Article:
- If a student has completed graduate-level coursework while in a Harvard degree program prior to enrolling as a SEAS Ph.D. student, and the course credit was not applied towards an undergraduate degree, ordinarily all 200-level SEAS courses and 200-level FAS courses taught by SEAS ladder faculty can be included in the Ph.D. Program Plan subject to the above general requirements. Other graduate-level letter-graded courses will be considered by the CHD.
- a) Up to two 200-level SEAS courses, including 200-level FAS courses taught by SEAS ladder faculty, taken as a GSAS Special Student prior to enrolling as a SEAS Ph.D. student can be included in the Ph.D. Program Plan subject to the above general requirements.
- b) SEAS/FAS 100-level courses taken prior to enrolling as a SEAS Ph.D. student cannot be included in the Ph.D. Program Plan.
- c) G-level MIT courses taken via cross-registration while enrolled as a Harvard masters student will be considered by the CHD.
- If a student has completed graduate-level coursework at another university prior to enrolling as a SEAS Ph.D. student, the student may petition the CHD to allow inclusion of the courses in the student’s Program Plan. All transfer credit must also be approved by both the CHD and the FAS Registrar’s Office.
- a) Normally a maximum of 3 Harvard-equivalent courses will be considered by the CHD. SEAS and FAS 200-level technical courses taken via cross registration while in an MIT graduate program do not count against the 3-course limit.
- b) If the coursework was performed while a candidate for an undergraduate degree, the student must unequivocally demonstrate that the course credit was applied solely to a concurrent graduate degree.
- c) Petitions to the CHD need to demonstrate that the courses in question are comparable to SEAS graduate courses, typically by submission of the course syllabus, requirements, and documentation of grade obtained. The student should indicate whether each course fits within the 8-course disciplinary category or the 2-course breadth category.
- d) Typically only 1 of the transferred courses can count as part of the five 200-level SEAS technical courses.
- e) Transfer credit must be petitioned for before or upon first submission of the final Ph.D. Program Plan in G2 year. Students are encouraged to petition for transfer credit on their prospective Program Plan in G1 year. Coursework cannot be older than four years at the time the student submits the petition to the CHD.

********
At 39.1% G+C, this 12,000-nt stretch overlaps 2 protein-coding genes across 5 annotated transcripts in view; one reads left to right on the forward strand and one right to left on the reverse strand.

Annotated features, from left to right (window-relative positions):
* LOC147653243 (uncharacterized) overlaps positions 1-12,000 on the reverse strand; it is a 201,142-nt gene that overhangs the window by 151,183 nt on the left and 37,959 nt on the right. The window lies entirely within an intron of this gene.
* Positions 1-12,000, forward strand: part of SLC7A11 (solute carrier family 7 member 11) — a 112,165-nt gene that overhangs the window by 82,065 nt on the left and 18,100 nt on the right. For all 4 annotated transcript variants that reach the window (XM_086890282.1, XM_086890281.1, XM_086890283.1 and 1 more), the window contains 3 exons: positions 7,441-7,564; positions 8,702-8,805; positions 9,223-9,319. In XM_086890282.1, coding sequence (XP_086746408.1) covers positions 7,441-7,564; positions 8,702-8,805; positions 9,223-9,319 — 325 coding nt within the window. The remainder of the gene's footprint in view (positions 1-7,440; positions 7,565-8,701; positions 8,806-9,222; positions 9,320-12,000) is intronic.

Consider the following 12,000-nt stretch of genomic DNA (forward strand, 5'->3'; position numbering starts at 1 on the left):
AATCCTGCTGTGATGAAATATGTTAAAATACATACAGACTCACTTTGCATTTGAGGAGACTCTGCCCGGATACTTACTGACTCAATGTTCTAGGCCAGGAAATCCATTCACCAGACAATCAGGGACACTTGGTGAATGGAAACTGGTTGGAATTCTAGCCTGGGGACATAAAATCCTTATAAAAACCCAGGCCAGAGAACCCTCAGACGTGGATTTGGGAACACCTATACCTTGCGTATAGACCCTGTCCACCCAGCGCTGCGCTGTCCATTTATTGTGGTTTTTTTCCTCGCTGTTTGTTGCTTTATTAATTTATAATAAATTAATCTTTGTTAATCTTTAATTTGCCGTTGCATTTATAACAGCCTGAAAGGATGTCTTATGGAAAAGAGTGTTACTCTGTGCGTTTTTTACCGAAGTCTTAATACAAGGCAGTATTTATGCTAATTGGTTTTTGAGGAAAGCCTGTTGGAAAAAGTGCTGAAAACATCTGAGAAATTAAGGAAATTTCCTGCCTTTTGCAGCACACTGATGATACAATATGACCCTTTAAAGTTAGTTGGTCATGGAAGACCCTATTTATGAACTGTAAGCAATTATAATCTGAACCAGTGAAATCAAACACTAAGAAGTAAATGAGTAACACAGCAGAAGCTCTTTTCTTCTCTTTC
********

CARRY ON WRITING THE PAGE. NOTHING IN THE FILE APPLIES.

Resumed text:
- f) Grades in courses taken previously elsewhere will not be factored into the Harvard GPA, nor will the courses appear on the transcript.
In general, students must achieve at least a "B" average grade in the ten courses comprising the Ph.D. Program Plan. At the end of any term, a student who has failed to maintain a B average or has received any unsatisfactory grade may be required to withdraw from the program. Students who have satisfied the requirements for the S.M. degree en route may still receive that degree.
A Ph.D. candidate whose GPA at the end of the first semester is between 2.50 and 3.00 may be warned that continuation as a Ph.D. candidate beyond the second semester is contingent upon achieving a cumulative 3.00 ("B") or better average grade at the end of the second semester. Failure to meet this standard normally will result in the student being expected to withdraw from the program following the third semester, receiving the S.M. degree if its requirements have been met. The student may petition for reinstatement to candidacy for the Ph.D. at the end of the third semester; this petition will be granted only if there is a reasonable expectation that the qualifying examination can be completed on schedule during the fourth semester.
A Ph.D. candidate whose GPA at the end of the first semester is less than 2.50 but who could achieve a cumulative 3.00 GPA or better at the end of the second semester normally will be expected to withdraw after the second or third semester, receiving the S.M. degree if its requirements have been met. Continuation for a third and final semester is contingent upon a marked improvement in performance sufficient to provide reasonable assurance that the requirements for the S.M. degree will be completed at the end of the third semester.
A Ph.D. candidate who could not achieve a cumulative 3.00 GPA or better at the end of the second semester normally will be required to withdraw at the end of the first semester, thus terminating degree candidacy.
Area Course Requirements, Guidelines, and Model Programs
In addition to the above requirements, which apply to all SEAS Ph.D. students, each area (Applied Mathematics, Applied Physics, Computer Science, and Engineering Sciences) may have area-specific requirements or guidelines, and some areas have provided model programs with suggestions of appropriate courses. A Ph.D. student’s Program Plan must always comply with the requirements outlined in the “General Requirements” section above, in addition to complying with any area-specific requirements.
These programs below form a starting point for a discussion with the faculty about areas of interest. Students should work in close consultation with their advisers to develop an appropriate program plan. Courses provide the background knowledge that is often needed to successfully complete research and allow students to learn more broadly about a field or related fields in a structured fashion.